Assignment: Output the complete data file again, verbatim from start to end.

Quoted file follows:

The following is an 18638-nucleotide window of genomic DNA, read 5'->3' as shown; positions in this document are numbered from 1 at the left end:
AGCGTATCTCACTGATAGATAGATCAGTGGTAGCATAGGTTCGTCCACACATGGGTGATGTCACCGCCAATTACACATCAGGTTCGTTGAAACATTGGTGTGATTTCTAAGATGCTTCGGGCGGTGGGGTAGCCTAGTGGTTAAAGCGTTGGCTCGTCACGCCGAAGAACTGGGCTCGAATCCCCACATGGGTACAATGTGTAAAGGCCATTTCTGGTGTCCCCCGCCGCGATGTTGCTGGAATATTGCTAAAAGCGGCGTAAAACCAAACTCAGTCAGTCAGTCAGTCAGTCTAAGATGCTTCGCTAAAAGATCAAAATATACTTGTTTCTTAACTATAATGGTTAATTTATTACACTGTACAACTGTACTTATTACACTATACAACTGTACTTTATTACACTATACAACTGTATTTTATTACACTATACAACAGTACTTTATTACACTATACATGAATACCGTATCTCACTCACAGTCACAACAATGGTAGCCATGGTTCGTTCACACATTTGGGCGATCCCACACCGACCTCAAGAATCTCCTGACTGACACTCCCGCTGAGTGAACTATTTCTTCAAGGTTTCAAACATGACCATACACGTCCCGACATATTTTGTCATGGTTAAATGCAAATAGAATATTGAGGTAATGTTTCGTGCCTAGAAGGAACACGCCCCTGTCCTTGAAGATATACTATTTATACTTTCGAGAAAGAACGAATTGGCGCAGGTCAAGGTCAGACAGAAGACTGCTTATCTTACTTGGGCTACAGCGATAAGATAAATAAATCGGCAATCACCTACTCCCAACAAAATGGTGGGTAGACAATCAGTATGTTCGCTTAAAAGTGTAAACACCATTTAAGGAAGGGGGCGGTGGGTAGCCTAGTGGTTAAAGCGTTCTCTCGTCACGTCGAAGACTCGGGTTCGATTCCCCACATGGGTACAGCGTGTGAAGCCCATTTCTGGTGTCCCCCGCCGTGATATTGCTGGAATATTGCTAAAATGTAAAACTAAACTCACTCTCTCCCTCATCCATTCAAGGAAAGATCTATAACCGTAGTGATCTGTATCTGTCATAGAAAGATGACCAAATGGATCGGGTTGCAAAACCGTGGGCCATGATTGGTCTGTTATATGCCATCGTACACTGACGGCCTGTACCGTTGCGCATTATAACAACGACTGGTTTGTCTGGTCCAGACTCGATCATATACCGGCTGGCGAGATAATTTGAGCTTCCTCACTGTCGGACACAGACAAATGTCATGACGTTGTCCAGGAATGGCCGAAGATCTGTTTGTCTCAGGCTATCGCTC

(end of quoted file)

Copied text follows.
The following is an 18638-nucleotide window of genomic DNA, read 5'->3' as shown; positions in this document are numbered from 1 at the left end:
AGCGTATCTCACTGATAGATAGATCAGTGGTAGCATAGGTTCGTCCACACATGGGTGATGTCACCGCCAATTACACATCAGGTTCGTTGAAACATTGGTGTGATTTCTAAGATGCTTCGGGCGGTGGGGTAGCCTAGTGGTTAAAGCGTTGGCTCGTCACGCCGAAGAACTGGGCTCGAATCCCCACATGGGTACAATGTGTAAAGGCCATTTCTGGTGTCCCCCGCCGCGATGTTGCTGGAATATTGCTAAAAGCGGCGTAAAACCAAACTCAGTCAGTCAGTCAGTCAGTCTAAGATGCTTCGCTAAAAGATCAAAATATACTTGTTTCTTAACTATAATGGTTAATTTATTACACTGTACAACTGTACTTATTACACTATACAACTGTACTTTATTACACTATACAACTGTATTTTATTACACTATACAACAGTACTTTATTACACTATACATGAATACCGTATCTCACTCACAGTCACAACAATGGTAGCCATGGTTCGTTCACACATTTGGGCGATCCCACACCGACCTCAAGAATCTCCTGACTGACACTCCCGCTGAGTGAACTATTTCTTCAAGGTTTCAAACATGACCATACACGTCCCGACATATTTTGTCATGGTTAAATGCAAATAGAATATTGAGGTAATGTTTCGTGCCTAGAAGGAACACGCCCCTGTCCTTGAAGATATACTATTTATACTTTCGAGAAAGAACGAATTGGCGCAGGTCAAGGTCAGACAGAAGACTGCTTATCTTACTTGGGCTACAGCGATAAGATAAATAAATCGGCAATCACCTACTCCCAACAAAATGGTGGGTAGACAATCAGTATGTTCGCTTAAAAGTGTAAACACCATTTAAGGAAGGGGGCGGTGGGTAGCCTAGTGGTTAAAGCGTTCTCTCGTCACGTCGAAGACTCGGGTTCGATTCCCCACATGGGTACAGCGTGTGAAGCCCATTTCTGGTGTCCCCCGCCGTGATATTGCTGGAATATTGCTAAAATGTAAAACTAAACTCACTCTCTCCCTCATCCATTCAAGGAAAGATCTATAACCGTAGTGATCTGTATCTGTCATAGAAAGATGACCAAATGGATCGGGTTGCAAAACCGTGGGCCATGATTGGTCTGTTATATGCCATCGTACACTGACGGCCTGTACCGTTGCGCATTATAACAACGACTGGTTTGTCTGGTCCAGACTCGATCATATACCGGCTGGCGAGATAATTTGAGCTTCCTCACTGTCGGACACAGACAAATGTCATGACGTTGTCCAGGAATGGCCGAAGATCTGTTTGTCTCAGGCTATCGCTC